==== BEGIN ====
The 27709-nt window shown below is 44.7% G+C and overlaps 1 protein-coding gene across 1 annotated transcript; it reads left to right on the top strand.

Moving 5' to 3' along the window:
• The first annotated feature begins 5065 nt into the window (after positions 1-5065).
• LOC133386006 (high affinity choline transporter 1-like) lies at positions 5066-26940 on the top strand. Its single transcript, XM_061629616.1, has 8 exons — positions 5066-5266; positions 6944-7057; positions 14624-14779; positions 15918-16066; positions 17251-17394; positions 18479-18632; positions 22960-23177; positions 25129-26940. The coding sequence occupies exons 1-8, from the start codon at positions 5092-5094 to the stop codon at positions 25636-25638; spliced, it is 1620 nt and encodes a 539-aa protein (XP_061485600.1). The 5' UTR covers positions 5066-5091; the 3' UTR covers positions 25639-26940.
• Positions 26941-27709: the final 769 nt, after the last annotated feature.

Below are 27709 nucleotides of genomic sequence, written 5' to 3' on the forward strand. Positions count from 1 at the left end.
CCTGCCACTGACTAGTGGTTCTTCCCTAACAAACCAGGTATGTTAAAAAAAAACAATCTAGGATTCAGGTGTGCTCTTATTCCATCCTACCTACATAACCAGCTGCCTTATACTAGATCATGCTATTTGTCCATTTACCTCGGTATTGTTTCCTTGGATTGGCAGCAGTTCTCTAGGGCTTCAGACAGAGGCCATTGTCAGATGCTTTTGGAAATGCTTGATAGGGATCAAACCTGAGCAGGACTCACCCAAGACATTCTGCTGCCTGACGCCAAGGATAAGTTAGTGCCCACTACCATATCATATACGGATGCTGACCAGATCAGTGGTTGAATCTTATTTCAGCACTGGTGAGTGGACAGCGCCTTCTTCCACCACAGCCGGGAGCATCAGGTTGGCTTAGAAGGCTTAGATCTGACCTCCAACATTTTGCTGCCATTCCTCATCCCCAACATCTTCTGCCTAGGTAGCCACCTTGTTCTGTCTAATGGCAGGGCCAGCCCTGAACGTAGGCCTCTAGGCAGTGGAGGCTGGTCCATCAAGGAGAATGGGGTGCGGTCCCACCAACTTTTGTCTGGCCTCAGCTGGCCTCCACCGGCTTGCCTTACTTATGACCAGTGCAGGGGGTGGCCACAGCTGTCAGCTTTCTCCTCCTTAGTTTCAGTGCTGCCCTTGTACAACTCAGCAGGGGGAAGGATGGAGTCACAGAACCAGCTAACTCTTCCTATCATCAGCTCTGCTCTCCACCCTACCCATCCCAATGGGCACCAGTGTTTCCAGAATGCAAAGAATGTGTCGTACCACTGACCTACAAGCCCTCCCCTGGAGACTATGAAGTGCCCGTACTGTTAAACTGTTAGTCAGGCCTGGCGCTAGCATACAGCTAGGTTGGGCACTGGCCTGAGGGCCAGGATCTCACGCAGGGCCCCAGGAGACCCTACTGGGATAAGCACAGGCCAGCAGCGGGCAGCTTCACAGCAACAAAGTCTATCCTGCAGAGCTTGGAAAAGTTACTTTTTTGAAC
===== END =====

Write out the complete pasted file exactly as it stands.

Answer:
The 27709-nt window shown below is 44.7% G+C and overlaps 1 protein-coding gene across 1 annotated transcript; it reads left to right on the top strand.

Moving 5' to 3' along the window:
• The first annotated feature begins 5065 nt into the window (after positions 1-5065).
• LOC133386006 (high affinity choline transporter 1-like) lies at positions 5066-26940 on the top strand. Its single transcript, XM_061629616.1, has 8 exons — positions 5066-5266; positions 6944-7057; positions 14624-14779; positions 15918-16066; positions 17251-17394; positions 18479-18632; positions 22960-23177; positions 25129-26940. The coding sequence occupies exons 1-8, from the start codon at positions 5092-5094 to the stop codon at positions 25636-25638; spliced, it is 1620 nt and encodes a 539-aa protein (XP_061485600.1). The 5' UTR covers positions 5066-5091; the 3' UTR covers positions 25639-26940.
• Positions 26941-27709: the final 769 nt, after the last annotated feature.

Below are 27709 nucleotides of genomic sequence, written 5' to 3' on the forward strand. Positions count from 1 at the left end.
CCTGCCACTGACTAGTGGTTCTTCCCTAACAAACCAGGTATGTTAAAAAAAAACAATCTAGGATTCAGGTGTGCTCTTATTCCATCCTACCTACATAACCAGCTGCCTTATACTAGATCATGCTATTTGTCCATTTACCTCGGTATTGTTTCCTTGGATTGGCAGCAGTTCTCTAGGGCTTCAGACAGAGGCCATTGTCAGATGCTTTTGGAAATGCTTGATAGGGATCAAACCTGAGCAGGACTCACCCAAGACATTCTGCTGCCTGACGCCAAGGATAAGTTAGTGCCCACTACCATATCATATACGGATGCTGACCAGATCAGTGGTTGAATCTTATTTCAGCACTGGTGAGTGGACAGCGCCTTCTTCCACCACAGCCGGGAGCATCAGGTTGGCTTAGAAGGCTTAGATCTGACCTCCAACATTTTGCTGCCATTCCTCATCCCCAACATCTTCTGCCTAGGTAGCCACCTTGTTCTGTCTAATGGCAGGGCCAGCCCTGAACGTAGGCCTCTAGGCAGTGGAGGCTGGTCCATCAAGGAGAATGGGGTGCGGTCCCACCAACTTTTGTCTGGCCTCAGCTGGCCTCCACCGGCTTGCCTTACTTATGACCAGTGCAGGGGGTGGCCACAGCTGTCAGCTTTCTCCTCCTTAGTTTCAGTGCTGCCCTTGTACAACTCAGCAGGGGGAAGGATGGAGTCACAGAACCAGCTAACTCTTCCTATCATCAGCTCTGCTCTCCACCCTACCCATCCCAATGGGCACCAGTGTTTCCAGAATGCAAAGAATGTGTCGTACCACTGACCTACAAGCCCTCCCCTGGAGACTATGAAGTGCCCGTACTGTTAAACTGTTAGTCAGGCCTGGCGCTAGCATACAGCTAGGTTGGGCACTGGCCTGAGGGCCAGGATCTCACGCAGGGCCCCAGGAGACCCTACTGGGATAAGCACAGGCCAGCAGCGGGCAGCTTCACAGCAACAAAGTCTATCCTGCAGAGCTTGGAAAAGTTACTTTTTTGAAC